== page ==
In a way, Romney and Obama both need to do the same thing tonight. And no, I’m not talking just about winning.
Both Romney and Obama need to make the case for why their preferred policy agenda will actually “empower” Americans. It sounds cliché, and it is; it sounds simple, but it’s not.
Personally, I’d like for Romney to come out swinging, and continue the mantra from his Party’s convention a month ago. I’d like to see him candidly ask the President: why do you want to raise taxes and regulatory burdens on small businesses and job creators?
We are facing one of the worst recessions in the last 100 years, and all you want to do, Mr. President, is make it harder for the private sector to start growing again.
Families are hurting, wages are stagnating, and unemployment is still too high, and you’ve now had four years to fix it. And in all that time, the only answer you’ve come up with is to stifle the energy market, encourage draconian regulations on businesses, and raise taxes.
Mr. President, the government isn’t what got us into this mess* and it’s not what can get us out of it. It’s hardworking people who have made the American economy what it is. We built it. Not Washington D.C. And until we start letting Americans keep more of what they earn, make more of the choices that are theirs to make, we aren’t going to be able to get the economy going again and be prepared to face the rest of the challenges that await us in the 21st century.
Blah, blah, blah—so on and so forth.
I would urge Romney to make education and health care two key components of this line of attack. Not only does Obama want to overregulate and overtax the private sector, he also wants to take choice out of the hands of families, and rely on the government to decide things instead. Talking points about Obamacare** and charter schools ensue.
President Obama has to take the same approach, but with the opposite spin. He needs to look squarely at Romney and say that government isn’t THE solution, it’s PART of the solution. Corporations and the stock market have bounced back, and the rest of the private sector is slowly but surely starting to grow more as well. But while the private sector is doing its job, the government needs to keep doing what it can to ensure the recovery continues.
This means support for families trying to get back on their feet, more investment in public infrastructure and education, and continued relief (payroll tax cuts, keeping various deductions, etc.) for those hit hardest by the recession. We can and should keep government off the backs of small businesses and corporations, but we also need to keep supporting struggling households by *insert talking points about jobs/recovery act*.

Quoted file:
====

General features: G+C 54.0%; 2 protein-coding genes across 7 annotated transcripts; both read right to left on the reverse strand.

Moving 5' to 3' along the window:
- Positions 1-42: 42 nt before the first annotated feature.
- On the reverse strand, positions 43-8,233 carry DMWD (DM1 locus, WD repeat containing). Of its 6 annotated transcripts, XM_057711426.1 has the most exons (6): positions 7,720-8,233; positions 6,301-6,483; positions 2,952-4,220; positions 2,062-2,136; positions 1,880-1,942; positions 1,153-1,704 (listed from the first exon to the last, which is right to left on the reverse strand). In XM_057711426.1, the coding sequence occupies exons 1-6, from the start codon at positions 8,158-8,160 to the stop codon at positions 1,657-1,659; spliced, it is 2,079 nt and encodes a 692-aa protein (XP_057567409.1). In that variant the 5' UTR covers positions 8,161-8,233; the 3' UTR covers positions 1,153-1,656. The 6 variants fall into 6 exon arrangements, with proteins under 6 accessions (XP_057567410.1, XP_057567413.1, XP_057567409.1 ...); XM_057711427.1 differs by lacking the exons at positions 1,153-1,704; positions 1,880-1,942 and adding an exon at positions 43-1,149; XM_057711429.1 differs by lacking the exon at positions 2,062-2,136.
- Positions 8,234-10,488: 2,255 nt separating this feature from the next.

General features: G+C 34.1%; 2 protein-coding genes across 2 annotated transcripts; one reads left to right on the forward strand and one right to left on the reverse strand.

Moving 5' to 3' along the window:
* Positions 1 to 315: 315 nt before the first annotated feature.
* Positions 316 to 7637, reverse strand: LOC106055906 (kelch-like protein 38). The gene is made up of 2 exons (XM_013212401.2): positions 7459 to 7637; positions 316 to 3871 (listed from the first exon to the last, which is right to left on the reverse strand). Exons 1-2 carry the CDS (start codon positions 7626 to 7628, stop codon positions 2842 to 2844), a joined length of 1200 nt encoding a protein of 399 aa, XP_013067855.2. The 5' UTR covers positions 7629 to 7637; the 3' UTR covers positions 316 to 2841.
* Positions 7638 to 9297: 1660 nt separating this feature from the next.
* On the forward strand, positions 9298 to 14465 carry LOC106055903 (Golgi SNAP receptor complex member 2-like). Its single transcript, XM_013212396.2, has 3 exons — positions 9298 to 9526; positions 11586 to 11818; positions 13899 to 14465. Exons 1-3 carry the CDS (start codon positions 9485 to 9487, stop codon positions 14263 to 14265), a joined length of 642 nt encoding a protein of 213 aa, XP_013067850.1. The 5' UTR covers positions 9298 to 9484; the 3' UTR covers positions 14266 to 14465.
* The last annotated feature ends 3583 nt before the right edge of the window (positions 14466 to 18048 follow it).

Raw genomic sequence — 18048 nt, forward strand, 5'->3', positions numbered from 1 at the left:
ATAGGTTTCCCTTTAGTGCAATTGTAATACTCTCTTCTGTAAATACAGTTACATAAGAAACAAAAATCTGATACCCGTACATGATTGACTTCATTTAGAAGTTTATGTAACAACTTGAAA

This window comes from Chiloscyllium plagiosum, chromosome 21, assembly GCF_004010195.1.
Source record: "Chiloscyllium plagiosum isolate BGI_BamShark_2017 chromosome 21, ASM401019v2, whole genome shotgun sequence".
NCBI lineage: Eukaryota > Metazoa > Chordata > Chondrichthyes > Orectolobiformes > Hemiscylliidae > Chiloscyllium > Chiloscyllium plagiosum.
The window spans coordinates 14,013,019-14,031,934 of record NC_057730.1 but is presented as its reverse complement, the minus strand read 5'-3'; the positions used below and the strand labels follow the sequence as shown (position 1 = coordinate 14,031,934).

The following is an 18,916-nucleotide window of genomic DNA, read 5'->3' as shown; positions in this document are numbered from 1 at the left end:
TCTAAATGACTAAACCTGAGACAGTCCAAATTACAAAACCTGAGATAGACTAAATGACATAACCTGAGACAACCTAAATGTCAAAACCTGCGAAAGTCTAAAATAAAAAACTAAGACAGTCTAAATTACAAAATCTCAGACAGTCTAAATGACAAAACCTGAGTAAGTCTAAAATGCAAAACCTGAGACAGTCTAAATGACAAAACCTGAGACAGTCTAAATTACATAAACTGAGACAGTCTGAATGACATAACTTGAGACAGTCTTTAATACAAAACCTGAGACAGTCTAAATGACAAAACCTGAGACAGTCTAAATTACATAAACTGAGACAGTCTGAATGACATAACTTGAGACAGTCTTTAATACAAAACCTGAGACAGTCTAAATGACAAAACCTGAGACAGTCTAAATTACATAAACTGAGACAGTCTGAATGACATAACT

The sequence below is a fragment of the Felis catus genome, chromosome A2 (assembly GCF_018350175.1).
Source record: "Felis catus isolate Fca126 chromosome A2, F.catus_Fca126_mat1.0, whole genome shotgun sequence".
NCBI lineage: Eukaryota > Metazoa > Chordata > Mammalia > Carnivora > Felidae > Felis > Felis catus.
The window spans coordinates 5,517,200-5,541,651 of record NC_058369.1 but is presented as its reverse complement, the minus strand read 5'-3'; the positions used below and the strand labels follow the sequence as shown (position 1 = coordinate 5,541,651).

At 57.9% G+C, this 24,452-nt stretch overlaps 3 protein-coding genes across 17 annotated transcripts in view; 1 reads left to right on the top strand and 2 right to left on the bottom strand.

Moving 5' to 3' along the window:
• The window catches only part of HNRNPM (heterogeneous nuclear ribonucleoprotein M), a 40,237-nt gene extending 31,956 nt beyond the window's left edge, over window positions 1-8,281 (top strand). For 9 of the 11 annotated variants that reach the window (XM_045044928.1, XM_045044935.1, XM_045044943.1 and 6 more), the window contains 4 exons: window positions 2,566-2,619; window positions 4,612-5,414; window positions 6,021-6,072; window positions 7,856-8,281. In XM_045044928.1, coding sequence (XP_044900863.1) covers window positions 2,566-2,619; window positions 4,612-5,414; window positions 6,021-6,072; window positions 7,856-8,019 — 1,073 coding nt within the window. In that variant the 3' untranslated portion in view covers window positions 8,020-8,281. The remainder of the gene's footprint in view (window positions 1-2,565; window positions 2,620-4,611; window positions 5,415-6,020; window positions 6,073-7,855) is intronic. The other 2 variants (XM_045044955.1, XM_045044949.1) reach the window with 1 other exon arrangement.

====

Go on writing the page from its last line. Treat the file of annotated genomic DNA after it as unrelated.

Tonight’s debate is about domestic policy, and as such I’d like to see both candidates take a strong stand on what they, or at least their Party, claims to believe. I’d also like to see statistics and numbers used in more than one response, but on this front I am much less hopeful.
That being said I’ll leave you with a few thoughts and one question:
- Whoever runs first from one of their perceived weaknesses, rather than boldly confronting it, will lose the debate.
- Romney should try to use whatever clever one-liners he can, as long as he doesn’t flub them. A botched zinger hurts more than a good one helps.
- At some point Obama will look somewhat incredulously wide-eyed at Jim Lehrer, asking if he can’t respond to whatever bull$#!% that other guy just said.
- At many, many, all too many points in the debate, Romney will squint so severely that it’ll look like he’s smiling. He’s not, Apple is still just working out a few bugs in its iRomney 6 operating system.
- Finally, what beer should I (and anyone else) purchase to celebrate the night’s festivities with? Names according to preference (IPA/Lager/etc.) much appreciated.
*He most definitely can’t say this, because Republicans have spent too much time making the less politically sellable point that the financial collapse was the government’s fault (because super de-regulation is the same as over regulation, or something).
**Romney needs to own health care in Massachusetts. The short version of this argument, which dovetails with my “it’s the people that will lead this recovery,” is the one he’s tried to make in the past, but re-packaged: What I did was right for the state of Massachusetts, what you did was wrong for the entire country. We have states and federalism for a reason, Mr. President, and the way to address health care in this nation is by competition between states, and between providers and insurers—not by giving up control to bureaucrats in Washington D.C.